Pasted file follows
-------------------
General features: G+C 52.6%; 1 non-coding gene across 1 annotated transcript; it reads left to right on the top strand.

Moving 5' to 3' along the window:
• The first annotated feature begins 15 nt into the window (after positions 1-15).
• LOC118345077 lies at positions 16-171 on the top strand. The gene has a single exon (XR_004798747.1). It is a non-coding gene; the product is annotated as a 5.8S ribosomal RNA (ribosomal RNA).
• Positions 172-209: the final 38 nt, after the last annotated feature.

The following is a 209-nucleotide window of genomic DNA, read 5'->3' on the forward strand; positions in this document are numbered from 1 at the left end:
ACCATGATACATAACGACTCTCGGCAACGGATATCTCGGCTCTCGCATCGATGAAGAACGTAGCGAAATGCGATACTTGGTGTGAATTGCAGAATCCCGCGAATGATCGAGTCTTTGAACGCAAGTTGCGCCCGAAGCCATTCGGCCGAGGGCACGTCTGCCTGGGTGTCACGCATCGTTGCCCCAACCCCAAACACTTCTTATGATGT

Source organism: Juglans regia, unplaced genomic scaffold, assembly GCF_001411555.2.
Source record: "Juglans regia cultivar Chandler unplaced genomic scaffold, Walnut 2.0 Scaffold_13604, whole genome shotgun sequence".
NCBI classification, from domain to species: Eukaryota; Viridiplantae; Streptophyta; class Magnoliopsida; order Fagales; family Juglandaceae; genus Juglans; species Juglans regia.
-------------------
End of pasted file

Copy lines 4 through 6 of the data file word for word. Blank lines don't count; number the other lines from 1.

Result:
• LOC118345077 lies at positions 16-171 on the top strand. The gene has a single exon (XR_004798747.1). It is a non-coding gene; the product is annotated as a 5.8S ribosomal RNA (ribosomal RNA).
• Positions 172-209: the final 38 nt, after the last annotated feature.

The following is a 209-nucleotide window of genomic DNA, read 5'->3' on the forward strand; positions in this document are numbered from 1 at the left end: